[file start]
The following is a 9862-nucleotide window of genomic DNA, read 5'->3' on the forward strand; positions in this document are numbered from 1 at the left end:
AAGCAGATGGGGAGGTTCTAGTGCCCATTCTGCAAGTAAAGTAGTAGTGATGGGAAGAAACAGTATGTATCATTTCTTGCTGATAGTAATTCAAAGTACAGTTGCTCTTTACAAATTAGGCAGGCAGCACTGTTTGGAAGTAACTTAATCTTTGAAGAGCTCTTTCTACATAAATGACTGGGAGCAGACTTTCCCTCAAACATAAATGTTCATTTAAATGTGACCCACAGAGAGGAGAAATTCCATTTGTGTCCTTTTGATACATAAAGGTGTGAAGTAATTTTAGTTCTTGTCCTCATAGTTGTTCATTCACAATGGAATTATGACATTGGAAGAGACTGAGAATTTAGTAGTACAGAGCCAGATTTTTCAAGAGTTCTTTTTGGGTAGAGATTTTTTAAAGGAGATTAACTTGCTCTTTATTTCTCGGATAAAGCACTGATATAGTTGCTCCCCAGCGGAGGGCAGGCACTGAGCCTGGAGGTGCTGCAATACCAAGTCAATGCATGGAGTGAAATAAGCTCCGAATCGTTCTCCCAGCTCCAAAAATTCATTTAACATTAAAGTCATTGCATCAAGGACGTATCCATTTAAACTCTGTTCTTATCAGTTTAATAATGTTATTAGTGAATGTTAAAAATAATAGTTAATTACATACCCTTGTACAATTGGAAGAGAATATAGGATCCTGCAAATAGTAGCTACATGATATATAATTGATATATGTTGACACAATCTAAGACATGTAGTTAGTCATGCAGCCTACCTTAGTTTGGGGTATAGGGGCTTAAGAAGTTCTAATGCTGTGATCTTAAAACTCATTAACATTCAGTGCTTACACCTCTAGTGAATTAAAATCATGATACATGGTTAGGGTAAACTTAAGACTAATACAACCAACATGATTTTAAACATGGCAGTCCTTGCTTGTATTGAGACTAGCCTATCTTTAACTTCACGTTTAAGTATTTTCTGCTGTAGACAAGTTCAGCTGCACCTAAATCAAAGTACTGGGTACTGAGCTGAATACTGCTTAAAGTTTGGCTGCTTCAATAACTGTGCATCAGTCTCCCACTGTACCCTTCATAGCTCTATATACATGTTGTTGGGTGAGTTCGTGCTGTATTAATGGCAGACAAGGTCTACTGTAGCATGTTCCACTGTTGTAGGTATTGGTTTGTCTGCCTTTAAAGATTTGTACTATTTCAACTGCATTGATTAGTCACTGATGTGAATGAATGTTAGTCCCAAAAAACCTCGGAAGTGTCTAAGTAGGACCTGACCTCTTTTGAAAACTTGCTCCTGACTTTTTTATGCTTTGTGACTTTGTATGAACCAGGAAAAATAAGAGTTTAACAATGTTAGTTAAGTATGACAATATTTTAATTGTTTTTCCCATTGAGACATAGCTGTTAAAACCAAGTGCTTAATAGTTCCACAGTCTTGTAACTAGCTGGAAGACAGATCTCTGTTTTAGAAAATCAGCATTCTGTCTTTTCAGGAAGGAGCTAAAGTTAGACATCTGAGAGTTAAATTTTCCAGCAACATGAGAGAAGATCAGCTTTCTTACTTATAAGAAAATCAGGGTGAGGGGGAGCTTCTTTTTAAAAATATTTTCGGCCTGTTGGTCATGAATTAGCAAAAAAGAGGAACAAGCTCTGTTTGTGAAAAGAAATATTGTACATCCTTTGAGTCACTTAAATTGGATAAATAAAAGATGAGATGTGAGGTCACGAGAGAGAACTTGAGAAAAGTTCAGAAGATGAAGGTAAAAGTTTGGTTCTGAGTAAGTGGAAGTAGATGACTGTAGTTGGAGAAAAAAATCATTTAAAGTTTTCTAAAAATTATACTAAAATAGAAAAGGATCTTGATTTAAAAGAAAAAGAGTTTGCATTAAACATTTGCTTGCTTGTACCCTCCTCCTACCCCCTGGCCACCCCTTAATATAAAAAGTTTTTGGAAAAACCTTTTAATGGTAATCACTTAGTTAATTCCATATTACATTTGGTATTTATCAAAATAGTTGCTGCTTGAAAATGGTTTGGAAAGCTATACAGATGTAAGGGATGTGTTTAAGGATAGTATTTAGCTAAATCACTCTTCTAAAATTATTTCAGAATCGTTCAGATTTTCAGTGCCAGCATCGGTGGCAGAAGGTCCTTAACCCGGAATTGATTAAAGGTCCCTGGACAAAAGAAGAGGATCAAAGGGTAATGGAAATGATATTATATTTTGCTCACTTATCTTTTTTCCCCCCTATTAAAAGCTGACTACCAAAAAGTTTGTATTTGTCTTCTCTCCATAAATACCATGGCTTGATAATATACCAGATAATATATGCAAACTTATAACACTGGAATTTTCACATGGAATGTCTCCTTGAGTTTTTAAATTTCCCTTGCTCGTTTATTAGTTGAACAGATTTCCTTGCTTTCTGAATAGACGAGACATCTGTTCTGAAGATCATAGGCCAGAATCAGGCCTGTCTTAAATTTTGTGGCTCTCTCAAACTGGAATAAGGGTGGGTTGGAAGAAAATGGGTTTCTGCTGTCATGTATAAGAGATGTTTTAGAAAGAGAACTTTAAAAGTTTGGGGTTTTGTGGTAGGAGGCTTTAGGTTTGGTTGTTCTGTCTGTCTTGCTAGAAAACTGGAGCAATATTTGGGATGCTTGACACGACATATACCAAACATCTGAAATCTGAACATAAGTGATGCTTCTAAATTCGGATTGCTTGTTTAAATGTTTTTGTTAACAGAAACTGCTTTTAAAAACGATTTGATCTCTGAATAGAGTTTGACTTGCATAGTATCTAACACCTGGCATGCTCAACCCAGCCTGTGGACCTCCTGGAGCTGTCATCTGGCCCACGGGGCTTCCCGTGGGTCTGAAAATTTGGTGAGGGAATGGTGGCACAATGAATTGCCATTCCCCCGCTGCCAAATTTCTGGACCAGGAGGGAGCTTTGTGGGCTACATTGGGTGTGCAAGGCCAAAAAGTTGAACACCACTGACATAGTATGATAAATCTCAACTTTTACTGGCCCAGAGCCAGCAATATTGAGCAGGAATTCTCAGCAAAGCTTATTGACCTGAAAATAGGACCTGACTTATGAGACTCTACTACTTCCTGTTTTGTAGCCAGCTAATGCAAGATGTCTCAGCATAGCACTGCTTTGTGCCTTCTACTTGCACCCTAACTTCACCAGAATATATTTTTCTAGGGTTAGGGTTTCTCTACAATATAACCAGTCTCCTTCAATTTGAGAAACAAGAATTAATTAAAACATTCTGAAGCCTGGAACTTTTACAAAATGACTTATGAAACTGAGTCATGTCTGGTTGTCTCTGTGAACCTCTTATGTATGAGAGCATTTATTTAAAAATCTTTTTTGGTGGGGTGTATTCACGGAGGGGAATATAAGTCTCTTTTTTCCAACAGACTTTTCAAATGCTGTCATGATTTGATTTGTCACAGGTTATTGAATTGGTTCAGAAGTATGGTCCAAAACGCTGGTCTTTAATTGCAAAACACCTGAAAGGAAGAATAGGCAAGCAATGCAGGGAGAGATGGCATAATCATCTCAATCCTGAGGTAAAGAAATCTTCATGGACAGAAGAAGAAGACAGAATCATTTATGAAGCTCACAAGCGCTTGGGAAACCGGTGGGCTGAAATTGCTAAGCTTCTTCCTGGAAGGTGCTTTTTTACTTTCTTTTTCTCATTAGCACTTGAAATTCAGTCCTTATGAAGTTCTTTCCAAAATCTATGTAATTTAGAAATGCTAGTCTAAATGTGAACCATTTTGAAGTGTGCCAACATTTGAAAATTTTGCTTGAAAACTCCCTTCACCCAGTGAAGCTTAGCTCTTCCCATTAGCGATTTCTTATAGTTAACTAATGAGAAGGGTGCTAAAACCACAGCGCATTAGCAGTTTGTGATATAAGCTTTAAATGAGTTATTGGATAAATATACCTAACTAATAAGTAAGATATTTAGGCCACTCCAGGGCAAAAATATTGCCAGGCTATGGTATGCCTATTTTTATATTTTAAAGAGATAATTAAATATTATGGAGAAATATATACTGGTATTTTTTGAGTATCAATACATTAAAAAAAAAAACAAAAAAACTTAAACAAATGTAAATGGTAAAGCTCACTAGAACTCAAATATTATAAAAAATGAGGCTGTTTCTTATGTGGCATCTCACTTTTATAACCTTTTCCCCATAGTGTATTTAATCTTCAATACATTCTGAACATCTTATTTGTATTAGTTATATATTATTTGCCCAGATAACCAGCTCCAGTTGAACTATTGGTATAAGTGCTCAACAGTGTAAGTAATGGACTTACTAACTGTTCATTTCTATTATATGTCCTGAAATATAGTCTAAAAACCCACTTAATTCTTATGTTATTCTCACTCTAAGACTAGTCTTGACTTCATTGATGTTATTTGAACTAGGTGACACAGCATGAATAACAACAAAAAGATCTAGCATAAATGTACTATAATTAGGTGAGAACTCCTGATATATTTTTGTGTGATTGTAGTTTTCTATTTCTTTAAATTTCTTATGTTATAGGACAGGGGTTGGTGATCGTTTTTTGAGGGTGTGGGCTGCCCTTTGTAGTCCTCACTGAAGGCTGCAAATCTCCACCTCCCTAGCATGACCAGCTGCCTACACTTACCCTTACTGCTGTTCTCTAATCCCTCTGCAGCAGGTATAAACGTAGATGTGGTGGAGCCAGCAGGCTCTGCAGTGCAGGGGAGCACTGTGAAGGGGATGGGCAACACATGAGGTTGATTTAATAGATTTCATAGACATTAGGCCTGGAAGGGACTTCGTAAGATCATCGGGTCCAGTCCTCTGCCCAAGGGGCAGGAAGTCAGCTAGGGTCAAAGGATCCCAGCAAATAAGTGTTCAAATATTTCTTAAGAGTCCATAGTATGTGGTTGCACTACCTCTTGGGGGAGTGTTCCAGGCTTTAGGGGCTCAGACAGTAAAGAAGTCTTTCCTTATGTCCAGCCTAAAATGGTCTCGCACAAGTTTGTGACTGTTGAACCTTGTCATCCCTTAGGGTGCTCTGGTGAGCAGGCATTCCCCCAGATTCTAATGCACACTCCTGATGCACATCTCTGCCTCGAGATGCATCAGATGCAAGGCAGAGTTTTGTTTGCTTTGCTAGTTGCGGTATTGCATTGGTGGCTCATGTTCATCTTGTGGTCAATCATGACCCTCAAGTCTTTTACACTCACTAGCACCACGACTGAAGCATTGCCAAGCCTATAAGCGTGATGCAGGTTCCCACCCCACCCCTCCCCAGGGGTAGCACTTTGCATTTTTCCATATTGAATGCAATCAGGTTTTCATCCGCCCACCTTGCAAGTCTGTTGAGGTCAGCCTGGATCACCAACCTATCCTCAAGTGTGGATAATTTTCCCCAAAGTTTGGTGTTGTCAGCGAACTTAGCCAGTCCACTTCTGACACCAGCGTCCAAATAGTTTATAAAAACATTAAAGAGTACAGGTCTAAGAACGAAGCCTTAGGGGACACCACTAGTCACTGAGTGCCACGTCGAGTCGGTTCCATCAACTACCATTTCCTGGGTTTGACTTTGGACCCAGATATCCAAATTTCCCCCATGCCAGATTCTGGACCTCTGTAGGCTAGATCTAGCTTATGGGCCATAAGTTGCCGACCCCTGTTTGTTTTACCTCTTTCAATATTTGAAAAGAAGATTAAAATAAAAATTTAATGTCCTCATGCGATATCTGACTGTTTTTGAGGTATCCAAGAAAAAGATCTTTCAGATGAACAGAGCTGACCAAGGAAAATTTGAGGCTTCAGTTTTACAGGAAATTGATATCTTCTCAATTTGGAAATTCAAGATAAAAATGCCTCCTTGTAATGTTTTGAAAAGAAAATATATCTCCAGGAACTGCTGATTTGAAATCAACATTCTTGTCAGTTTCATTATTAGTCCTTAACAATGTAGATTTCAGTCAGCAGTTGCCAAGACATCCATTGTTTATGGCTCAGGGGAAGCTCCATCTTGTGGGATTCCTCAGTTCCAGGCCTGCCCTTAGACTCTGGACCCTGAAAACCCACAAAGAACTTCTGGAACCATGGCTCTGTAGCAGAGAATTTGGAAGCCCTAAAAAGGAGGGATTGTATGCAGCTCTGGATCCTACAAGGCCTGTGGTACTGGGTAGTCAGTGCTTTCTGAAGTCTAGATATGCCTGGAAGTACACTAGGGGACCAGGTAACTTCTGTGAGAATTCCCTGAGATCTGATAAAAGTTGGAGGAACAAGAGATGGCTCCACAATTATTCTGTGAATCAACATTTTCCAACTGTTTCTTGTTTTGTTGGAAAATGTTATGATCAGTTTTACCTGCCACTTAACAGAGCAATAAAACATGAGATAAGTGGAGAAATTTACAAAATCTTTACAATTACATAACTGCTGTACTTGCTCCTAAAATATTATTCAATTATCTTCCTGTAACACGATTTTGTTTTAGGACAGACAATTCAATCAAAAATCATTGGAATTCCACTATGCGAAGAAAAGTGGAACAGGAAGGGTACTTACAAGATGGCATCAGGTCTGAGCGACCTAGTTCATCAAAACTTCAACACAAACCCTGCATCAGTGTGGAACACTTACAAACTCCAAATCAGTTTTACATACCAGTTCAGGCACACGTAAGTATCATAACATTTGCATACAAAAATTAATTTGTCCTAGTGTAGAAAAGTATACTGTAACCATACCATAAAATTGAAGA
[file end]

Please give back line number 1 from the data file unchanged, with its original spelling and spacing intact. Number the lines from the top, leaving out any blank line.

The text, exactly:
The following is a 9862-nucleotide window of genomic DNA, read 5'->3' on the forward strand; positions in this document are numbered from 1 at the left end: